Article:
New disclosure obligations relating to high-risk AI systems

In its proposal concerning a Directive regulating the adaptation of civil liability to artificial intelligence, the European Commission requires defendants to disclose evidence under specific circumstances. It aims to provide persons seeking compensation for damage allegedly caused by high-risk AI systems, with effective means to identify potentially liable persons and relevant evidence for a claim. The Commission in particular grants claimants the right to request evidence disclosure both before and in the course of court disputes. Failure to comply with an order to disclose evidence will lead to a presumption of non-compliance with “a relevant duty of care” that the evidence requested was intended to prove and leaves it to the defendant to rebut this presumption.

One of the main issues addressed in the Proposal for a Directive of the Parliament and of the Council on adapting non-contractual civil liability rules to artificial intelligence (AI Liability Directive, “AILD Proposal”) rules is proportionality, described as a careful balance between the interests of industry and consumers.

According to the Commission staff’s working document “Executive Summary of the impact assessment report” dated 28 September 2022, consultation with the main stakeholders showed that the major difficulty with damage claims related to AI is the burden of proof.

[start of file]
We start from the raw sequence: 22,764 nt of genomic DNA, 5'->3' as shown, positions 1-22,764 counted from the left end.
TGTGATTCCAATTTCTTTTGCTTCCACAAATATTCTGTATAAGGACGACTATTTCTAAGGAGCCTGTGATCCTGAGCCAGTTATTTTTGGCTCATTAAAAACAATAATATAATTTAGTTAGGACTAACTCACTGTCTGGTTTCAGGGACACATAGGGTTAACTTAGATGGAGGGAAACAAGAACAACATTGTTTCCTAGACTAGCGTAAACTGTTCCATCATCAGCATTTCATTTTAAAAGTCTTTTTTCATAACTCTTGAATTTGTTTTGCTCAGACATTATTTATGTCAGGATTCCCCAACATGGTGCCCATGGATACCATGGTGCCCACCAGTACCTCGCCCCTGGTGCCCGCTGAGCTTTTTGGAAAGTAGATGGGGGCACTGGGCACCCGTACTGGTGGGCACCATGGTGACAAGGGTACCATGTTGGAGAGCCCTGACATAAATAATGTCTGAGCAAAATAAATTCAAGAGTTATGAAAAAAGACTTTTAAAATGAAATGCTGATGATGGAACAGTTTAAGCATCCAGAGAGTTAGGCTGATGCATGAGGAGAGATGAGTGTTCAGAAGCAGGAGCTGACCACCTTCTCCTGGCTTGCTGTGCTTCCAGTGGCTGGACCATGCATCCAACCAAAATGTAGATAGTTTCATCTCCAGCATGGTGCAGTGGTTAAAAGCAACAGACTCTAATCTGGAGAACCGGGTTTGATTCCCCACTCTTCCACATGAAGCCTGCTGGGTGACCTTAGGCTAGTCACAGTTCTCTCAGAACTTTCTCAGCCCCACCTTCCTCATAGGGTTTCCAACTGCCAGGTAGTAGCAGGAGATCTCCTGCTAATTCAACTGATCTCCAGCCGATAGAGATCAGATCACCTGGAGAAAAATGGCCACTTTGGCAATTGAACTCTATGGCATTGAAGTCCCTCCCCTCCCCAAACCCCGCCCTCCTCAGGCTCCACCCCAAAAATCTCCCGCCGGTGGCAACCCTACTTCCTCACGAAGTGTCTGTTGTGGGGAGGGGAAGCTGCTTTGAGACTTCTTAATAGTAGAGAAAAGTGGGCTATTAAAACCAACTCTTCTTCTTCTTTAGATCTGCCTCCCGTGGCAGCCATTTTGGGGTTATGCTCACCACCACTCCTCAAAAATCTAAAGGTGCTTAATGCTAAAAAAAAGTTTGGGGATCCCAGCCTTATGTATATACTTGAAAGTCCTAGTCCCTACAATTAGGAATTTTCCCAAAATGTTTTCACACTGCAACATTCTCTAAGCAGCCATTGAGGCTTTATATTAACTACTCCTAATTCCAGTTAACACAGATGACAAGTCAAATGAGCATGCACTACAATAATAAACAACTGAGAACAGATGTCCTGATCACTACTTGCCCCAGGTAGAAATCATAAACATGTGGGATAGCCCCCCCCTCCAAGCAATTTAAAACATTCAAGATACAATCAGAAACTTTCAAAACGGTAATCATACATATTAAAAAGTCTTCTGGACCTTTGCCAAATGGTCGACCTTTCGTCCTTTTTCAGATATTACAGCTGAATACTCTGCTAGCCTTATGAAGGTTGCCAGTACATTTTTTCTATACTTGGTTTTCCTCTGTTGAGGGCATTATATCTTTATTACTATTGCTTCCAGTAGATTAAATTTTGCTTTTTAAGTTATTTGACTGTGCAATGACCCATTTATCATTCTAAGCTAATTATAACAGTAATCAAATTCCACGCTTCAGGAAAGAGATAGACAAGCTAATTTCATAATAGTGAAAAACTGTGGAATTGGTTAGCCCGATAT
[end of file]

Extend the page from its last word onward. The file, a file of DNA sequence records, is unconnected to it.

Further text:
The Questions & Answers document to the AILD furthermore notes that “Systems can oftentimes be complex, opaque and autonomous, making it excessively difficult, if not impossible, for the victim to meet this burden of proof.

Thus, the AILD Proposal establishes rules to be incorporated into Member States’ national fault-based liability systems aiming to allocate the burden of proof between the potentially harmed person claiming any type of damage covered by national law (the Questions & Answer document to the AILD names life, health, property and privacy as examples) and AI manufacturers. The AILD Proposal also provides for rules applicable to the preservation and disclosure of evidence in cases involving high-risk AI systems (as defined in the proposed Regulation of the European Parliament and of the Council laying down harmonised rules on artificial intelligence - Artificial Intelligence Act,AI Act Proposal”, i.e. AI systems used in critical infrastructures and certain essential private and public services as well as safety components of products).

The AILD Proposal shall ease the burden of proof in a targeted and proportionate manner through the use of disclosure. It will establish for those seeking compensation for damages a possibility to obtain information on high-risk AI systems to be recorded/documented pursuant to the AI Act Proposal.

The disclosure mechanism

The AILD Proposal aims to provide persons seeking compensation for damage caused by high-risk AI systems with effective means to identify (i) potentially liable persons involved in the design, development, deployment and operations of high-risk AI systems and (ii) relevant evidence for a claim. The Commission staff’s working document expresses concerns that without such regulation consumers might be less protected vis-a-vis AI systems compared to traditional products. The idea is to increase the level of trust in AI and promote its uptake.